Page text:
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University Hall (Harvard University)

From Wikipedia, the free encyclopedia

University Hall, Harvard University
University Hall (Harvard University) - east facade.JPG
University Hall, east facade.
Location Cambridge, Massachusetts
Coordinates 42°22′28.0″N 71°7′1.4″W / 42.374444°N 71.117056°W / 42.374444; -71.117056
Built 1813–1815
Architect Charles Bulfinch
Architectural style Colonial Revival, Federal
Part of Old Harvard Yard (#73000287)
NRHP reference # 70000736[1]
Significant dates
Added to NRHP December 30, 1970
Designated NHL December 30, 1970
Designated CP February 6, 1973
John Harvard statue before west facade.
John Harvard statue before west facade.

University Hall is a white granite building designed by the great early American architect Charles Bulfinch and built by the noted early engineer Loammi Baldwin, Jr. It is located in Harvard Yard on the campus of Harvard University in Cambridge, Massachusetts. It was designated a National Historic Landmark in 1970 for its architectural significance.[2]

The hall was designed by Bulfinch, class of 1781, and built between 1813–1815 of white Chelmsford granite, probably using rock cut to size at the Charlestown Prison. It consists of a partial basement story, plus three full stories raised above ground as well as an additional story set within the roofline. The long east and west facades are very similar, and symmetrically arranged with two entrances per facade, each flanked by pilasters; smaller north and south facades present rows of windows. Total construction cost was $65,000 of which $53,000 was paid by the Commonwealth of Massachusetts.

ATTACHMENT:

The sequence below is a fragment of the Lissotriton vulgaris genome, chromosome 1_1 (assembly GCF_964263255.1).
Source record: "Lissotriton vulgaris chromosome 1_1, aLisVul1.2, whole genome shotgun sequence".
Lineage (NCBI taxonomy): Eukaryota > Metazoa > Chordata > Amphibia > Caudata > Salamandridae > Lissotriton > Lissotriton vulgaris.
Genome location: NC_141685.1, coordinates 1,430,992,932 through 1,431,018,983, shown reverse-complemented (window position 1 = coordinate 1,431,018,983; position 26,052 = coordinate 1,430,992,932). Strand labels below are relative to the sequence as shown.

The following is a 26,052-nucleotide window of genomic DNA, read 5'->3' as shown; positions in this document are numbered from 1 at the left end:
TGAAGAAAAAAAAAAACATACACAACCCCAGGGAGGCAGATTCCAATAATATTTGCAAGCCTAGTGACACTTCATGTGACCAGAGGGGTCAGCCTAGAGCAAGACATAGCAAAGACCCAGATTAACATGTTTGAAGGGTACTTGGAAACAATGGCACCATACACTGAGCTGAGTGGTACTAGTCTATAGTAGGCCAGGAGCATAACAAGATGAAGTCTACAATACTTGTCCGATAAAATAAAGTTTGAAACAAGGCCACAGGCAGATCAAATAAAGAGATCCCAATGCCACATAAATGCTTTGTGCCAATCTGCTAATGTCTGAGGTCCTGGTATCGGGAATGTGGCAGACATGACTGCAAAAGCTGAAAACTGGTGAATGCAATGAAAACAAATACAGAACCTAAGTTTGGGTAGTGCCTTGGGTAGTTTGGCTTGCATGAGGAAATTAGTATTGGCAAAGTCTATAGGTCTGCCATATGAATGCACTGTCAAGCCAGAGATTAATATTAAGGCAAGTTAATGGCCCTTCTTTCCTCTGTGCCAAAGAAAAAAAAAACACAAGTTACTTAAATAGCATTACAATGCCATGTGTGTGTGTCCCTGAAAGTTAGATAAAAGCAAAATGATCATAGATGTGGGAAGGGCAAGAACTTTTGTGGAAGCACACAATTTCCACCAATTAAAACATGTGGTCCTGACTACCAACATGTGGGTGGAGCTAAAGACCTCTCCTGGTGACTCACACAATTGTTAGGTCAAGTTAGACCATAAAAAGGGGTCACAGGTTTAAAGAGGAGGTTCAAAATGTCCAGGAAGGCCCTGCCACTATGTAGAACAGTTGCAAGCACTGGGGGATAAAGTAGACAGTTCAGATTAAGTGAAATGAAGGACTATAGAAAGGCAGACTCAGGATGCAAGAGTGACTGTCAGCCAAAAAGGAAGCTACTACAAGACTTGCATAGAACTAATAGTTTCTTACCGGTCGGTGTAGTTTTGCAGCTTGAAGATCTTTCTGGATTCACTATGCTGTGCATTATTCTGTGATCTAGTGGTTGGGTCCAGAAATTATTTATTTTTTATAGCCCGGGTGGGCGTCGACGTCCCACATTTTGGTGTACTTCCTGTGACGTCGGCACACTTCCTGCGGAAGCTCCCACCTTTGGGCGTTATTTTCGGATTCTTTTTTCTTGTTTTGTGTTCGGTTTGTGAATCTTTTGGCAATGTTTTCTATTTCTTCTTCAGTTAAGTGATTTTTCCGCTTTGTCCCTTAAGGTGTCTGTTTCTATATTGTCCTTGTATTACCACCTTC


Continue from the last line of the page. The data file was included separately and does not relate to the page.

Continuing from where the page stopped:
University Hall, west facade in 1869.
University Hall, west facade in 1869.

University Hall's first floor contained the College Commons (dining room) until 1849. The building also contained a library and philosophical (scientific) apparatus, as well as a chapel within the second and third floors. A massive portico with stone pillars was added to the western facade soon after completion, but removed in 1842. In 1849 the first floor was partitioned into classrooms; in 1867 the chapel was partitioned as well. In 1896 the chapel was restored and used for meetings of the Faculty of Arts and Sciences. In 1924 Daniel Chester French's bronze statue of John Harvard was moved to the western façade from its original location near Memorial Hall.

In 1969, Harvard students took over the hall and occupied it for 18 hours in protest of Harvard's stance on the Vietnam War. The demonstration ended only when Massachusetts state police arrived to remove the students from the building.[3]

YouTube Encyclopedic

  • 1/5
    66 339
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  • Introducing Harvard University Housing
  • A Memoir of the Harvard Wars of 1969: Riots at University Hall (1997)
  • Time-lapse of Annenberg Hall at Harvard
  • Touring Harvard University
  • Religious life at Harvard


See also


  1. ^ National Park Service (2007-01-23). "National Register Information System". National Register of Historic Places. National Park Service.
  2. ^ "NHL nomination for University Hall, Harvard University". National Park Service. Retrieved 2015-02-28.
  3. ^ Flow, Christian (2007-06-06). "1969 Still a Memory". The Harvard Crimson. Archived from the original on 2011-07-23. Retrieved 2011-07-23.
  • William Garrott Brown, Official Guide to Harvard University, Harvard Memorial Society, 1899, page 23.
  • Douglass Shand-Tucci, Harvard University: Campus Guide, Princeton Architectural Press, 2001, pages 22–23. ISBN 1-56898-280-1.
  • Bainbridge Bunting, Margaret Henderson Floyd, Harvard: An Architectural History, Harvard University Press, 1985. ISBN 0-674-37290-5.
  • Harvard Magazine article
This page was last edited on 17 July 2018, at 19:15
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